Back
 OJPP  Vol.10 No.4 , November 2020
The Vulnerable Researcher Phenomenon
Abstract: Purpose: The purpose of this study is to address challenging issues in protecting researchers in risky situations. Method: A case study addressed the importance of risk prevention and researcher safety. In six interviews, a social scientist shared feelings of vulnerability when she conducted ethnographic research with sex workers and gang members. Results: Qualitative results explain the concerns from the eyes of a vulnerable researcher in six factors: Support, Safety, System Connection, Situations, and Struggles. The vulnerable researcher phenomenon is defined as the emotional labor faced by the researcher in situations that are dangerous and risky. Implications: While taking care of the research subjects’ well-being, researchers must also be reminded that ethical behaviors in their field also include self-protection. Social scientists must advocate for a standard protocol in IRB applications to include protecting researcher safety and ensuring identity privacy.
Cite this paper: Tang, X. , Cheung, M. , Zhou, S. and Leung, P. (2020) The Vulnerable Researcher Phenomenon. Open Journal of Philosophy, 10, 511-527. doi: 10.4236/ojpp.2020.104036.
References

[1]   Bahn, S., & Weatherill, P. (2013). Qualitative Social Research: A Risky Business When It Comes to Collecting “Sensitive” Data. Qualitative Research, 13, 19-35.
https://doi.org/10.1177/1468794112439016

[2]   Behar, R. (1996). The Vulnerable Observer: Anthropology That Breaks Your Heart. Boston, MA: Beacon Press.

[3]   Benoit, E., Pass, M., Randolph, D., Murray, D., & Downing, M. J. (2012). Reaching and Engaging Non-Gay Identified, Non-Disclosing Black Men Who Have Sex with Both Men and Women. Culture, Health & Sexuality, 14, 975-990.
https://doi.org/10.1080/13691058.2012.709640

[4]   Benson, M. (2019). On Goffman: Ethnography and the Ethics of Care. The Sociological Review.
https://www.thesociologicalreview.com/on-goffman-ethnography-and-the-ethics-of-care/

[5]   Bloor, M., Fincham, B., & Sampson, H. (2007). Qualiti (NCRM) Commissioned Inquiry into the Risk to Well-Being of Researchers in Qualitative Researcher.
http://eprints.ncrm.ac.uk/407/1/CIReport.pdf

[6]   Boothroyd, R. A., & Best, K. A. (2003). Emotional Reactions to Research Participation and the Relationship to Understanding of Informed Consent Disclosure. Social Work Research, 27, 242-251.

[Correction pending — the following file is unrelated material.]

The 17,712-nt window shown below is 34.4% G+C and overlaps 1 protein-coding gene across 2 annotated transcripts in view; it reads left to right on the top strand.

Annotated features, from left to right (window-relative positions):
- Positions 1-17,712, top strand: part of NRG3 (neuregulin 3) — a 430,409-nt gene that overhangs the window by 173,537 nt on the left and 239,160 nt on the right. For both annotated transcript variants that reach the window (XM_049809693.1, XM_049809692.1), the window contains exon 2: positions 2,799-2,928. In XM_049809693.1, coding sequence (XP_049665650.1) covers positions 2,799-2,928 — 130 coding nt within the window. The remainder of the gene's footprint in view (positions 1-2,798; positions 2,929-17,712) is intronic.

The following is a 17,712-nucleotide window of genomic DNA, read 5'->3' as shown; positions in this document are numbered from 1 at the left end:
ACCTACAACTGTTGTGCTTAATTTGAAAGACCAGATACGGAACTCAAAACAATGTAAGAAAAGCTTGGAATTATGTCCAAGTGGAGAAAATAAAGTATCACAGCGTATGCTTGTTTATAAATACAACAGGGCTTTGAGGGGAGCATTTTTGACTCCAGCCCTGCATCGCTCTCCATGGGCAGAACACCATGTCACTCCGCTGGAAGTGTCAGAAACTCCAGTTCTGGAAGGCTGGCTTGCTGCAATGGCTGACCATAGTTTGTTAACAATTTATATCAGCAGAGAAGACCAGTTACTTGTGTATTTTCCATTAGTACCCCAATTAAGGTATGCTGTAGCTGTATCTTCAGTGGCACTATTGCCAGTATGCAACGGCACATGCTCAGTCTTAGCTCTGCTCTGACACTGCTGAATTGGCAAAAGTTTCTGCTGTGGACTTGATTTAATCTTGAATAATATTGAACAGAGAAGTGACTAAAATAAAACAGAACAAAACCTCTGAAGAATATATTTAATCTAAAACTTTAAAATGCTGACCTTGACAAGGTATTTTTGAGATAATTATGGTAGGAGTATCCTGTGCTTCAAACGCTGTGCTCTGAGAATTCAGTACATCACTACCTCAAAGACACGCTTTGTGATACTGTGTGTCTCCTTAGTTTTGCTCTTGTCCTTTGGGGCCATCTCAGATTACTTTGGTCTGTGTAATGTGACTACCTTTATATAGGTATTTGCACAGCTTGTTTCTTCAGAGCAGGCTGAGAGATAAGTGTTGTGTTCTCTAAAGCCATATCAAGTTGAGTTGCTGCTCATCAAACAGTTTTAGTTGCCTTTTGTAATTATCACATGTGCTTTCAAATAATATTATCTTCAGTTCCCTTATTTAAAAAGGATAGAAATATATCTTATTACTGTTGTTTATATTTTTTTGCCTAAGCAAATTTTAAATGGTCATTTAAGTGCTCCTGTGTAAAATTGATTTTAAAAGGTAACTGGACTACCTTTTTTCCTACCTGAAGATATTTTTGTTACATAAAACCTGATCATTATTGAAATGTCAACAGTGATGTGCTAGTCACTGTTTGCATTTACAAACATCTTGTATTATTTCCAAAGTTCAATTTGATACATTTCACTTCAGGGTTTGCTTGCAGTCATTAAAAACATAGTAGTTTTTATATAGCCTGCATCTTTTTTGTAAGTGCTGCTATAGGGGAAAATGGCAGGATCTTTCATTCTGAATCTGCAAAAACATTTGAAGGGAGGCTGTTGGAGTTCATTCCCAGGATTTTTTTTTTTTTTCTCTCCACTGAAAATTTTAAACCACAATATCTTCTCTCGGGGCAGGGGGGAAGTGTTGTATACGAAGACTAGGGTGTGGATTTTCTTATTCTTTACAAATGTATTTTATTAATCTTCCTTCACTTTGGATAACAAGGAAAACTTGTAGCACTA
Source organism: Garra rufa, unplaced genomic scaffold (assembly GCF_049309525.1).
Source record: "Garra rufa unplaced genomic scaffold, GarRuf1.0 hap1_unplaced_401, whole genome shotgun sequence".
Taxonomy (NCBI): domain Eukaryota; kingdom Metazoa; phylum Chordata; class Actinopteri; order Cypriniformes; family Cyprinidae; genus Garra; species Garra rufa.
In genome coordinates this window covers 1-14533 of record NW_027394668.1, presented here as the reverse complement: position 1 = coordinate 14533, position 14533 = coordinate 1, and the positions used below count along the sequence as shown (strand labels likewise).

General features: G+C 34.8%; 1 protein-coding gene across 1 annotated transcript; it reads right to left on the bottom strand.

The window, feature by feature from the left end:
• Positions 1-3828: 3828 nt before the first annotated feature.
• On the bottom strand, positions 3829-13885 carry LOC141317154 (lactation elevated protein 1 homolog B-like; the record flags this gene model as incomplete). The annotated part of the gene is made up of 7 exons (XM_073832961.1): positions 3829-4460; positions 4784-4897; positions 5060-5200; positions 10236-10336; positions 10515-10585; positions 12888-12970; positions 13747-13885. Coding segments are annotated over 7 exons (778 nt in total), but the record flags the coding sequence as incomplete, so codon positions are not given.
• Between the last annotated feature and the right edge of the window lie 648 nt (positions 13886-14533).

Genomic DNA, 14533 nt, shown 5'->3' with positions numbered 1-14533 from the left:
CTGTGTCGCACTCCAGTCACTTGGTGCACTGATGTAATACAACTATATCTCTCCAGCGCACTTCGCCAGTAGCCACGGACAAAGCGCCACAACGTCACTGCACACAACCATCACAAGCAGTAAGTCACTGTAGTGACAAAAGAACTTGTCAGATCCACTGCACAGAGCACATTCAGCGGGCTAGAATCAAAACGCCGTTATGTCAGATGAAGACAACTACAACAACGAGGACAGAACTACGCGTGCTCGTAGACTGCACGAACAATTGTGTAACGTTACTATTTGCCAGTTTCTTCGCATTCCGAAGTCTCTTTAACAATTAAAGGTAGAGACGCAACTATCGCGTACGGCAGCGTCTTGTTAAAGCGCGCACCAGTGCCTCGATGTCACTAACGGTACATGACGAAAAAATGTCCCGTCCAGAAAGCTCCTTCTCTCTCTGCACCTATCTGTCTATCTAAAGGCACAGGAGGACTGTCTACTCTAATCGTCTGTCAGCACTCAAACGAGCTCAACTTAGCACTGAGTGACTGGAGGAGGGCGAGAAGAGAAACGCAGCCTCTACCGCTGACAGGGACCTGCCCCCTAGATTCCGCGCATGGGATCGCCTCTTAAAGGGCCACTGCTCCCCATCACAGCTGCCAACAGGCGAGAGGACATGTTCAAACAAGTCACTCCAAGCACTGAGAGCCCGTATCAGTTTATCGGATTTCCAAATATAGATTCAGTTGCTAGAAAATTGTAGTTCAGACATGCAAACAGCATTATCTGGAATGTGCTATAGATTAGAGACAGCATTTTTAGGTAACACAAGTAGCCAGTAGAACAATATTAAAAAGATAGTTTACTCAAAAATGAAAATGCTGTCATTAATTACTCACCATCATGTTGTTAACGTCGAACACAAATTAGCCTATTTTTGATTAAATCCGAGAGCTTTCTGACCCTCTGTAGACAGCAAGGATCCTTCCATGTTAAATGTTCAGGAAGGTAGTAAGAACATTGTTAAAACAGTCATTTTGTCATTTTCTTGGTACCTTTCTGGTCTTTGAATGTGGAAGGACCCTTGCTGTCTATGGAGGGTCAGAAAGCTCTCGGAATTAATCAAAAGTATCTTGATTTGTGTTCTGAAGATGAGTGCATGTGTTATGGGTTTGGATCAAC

https://doi.org/10.1093/swr/27.4.242

[7]   Bourne, A. H., & Robson, M. A. (2015). Participants’ Reflections on Being Interviewed about Risk and Sexual Behaviour: Implications for Collection of Qualitative Data on Sensitive Topics. International Journal of Social Research Methodology, 18, 105-116.
https://doi.org/10.1080/13645579.2013.860747

[8]   Brougham, P. L., & Uttley, C. M. (2017). Risk for Researchers Studying Social Deviance or Criminal Behavior. Social Sciences, 6, 130.
https://doi.org/10.3390/socsci6040130

[9]   Cheney, K. E. (2011). Children as Ethnographers: Reflections on the Importance of Participatory Research in Assessing Orphans’ Needs. Childhood, 18, 166-179.
https://doi.org/10.1177/0907568210390054

[10]   Crabtree, B. F., & Miller, W. L. (1999). Doing Qualitative Research (2nd ed.). Thousand Oaks, CA: Sage.

[11]   Delva, J. (2007). The Human Subjects Protection Process: A Subjective View. Social Work, 52, 101-102.
https://doi.org/10.1093/sw/52.2.101

[12]   Dickson-Swift, V., James, E. L., Kippen, S., & Liamputtong, P. (2006). Blurring Boundaries in Qualitative Health Research on Sensitive Topics. Qualitative Health Research, 16, 853-871.
https://doi.org/10.1177/1049732306287526

[13]   Dickson-Swift, V., James, E. L., Kippen, S., & Liamputtong, P. (2008). Risk to Researchers in Qualitative Research on Sensitive Topics: Issues and Strategies. Qualitative Health Research, 18, 133-144.
https://doi.org/10.1177/1049732307309007

[14]   Dickson-Swift, V., James, E. L., Kippen, S., & Liamputtong, P. (2009). Researching Sensitive Topics: Qualitative Research as Emotion Work. Qualitative Research, 9, 61-79.
https://doi.org/10.1177/1468794108098031

[15]   Duncan, P., & Stephenson, A. (2013). Participant Responsibility, Researcher Vulnerability and Empirical Ethics: A Reply to Loughlin. Journal of Evaluation in Clinical Practice, 19, 553-558.
https://doi.org/10.1111/jep.12056

[16]   Emerald, E., & Carpenter, L. (2015). Vulnerability and Emotions in Research: Risks, Dilemmas, and Doubts. Qualitative Inquiry, 21, 741-750.
https://doi.org/10.1177/1077800414566688

[17]   Etherington, K. (2007). Working with Traumatic Stories: From Transcriber to Witness. International Journal of Social Research Methodology, 10, 85-97.
https://doi.org/10.1080/13645570701334001

[18]   Hernández, M. G., Nguyen, J., Casanova, S., Suárez-Orozco, C., & Saetermoe, C. L. (2013). Doing No Harm and Getting It Right: Guidelines for Ethical Research with Immigrant Communities. New Directions for Child & Adolescent Development, 2013, 43-60.
https://doi.org/10.1002/cad.20042

[19]   Horn, L. (2007). Research Vulnerability: An Illustrative Case Study from the South African Mining Industry. Developing World Bioethics, 7, 119-127.
https://doi.org/10.1111/dewb_151.x

[20]   Horstman, M., Aldiss, S., Richardson, A., & Gibson, F. (2008). Methodological Issues When Using the Draw and Write Technique with Children Aged 6 to 12 Years. Qualitative Health Research, 18, 1001-1011.
https://doi.org/10.1177/1049732308318230

[21]   Ismail, M. M., Gerrish, K., Naisby, A., Salway, S., & Chowbey, P. (2014). Engaging Minorities in Researching Sensitive Health Topics by Using a Participatory Approach. Nurse Researcher, 22, 44-48.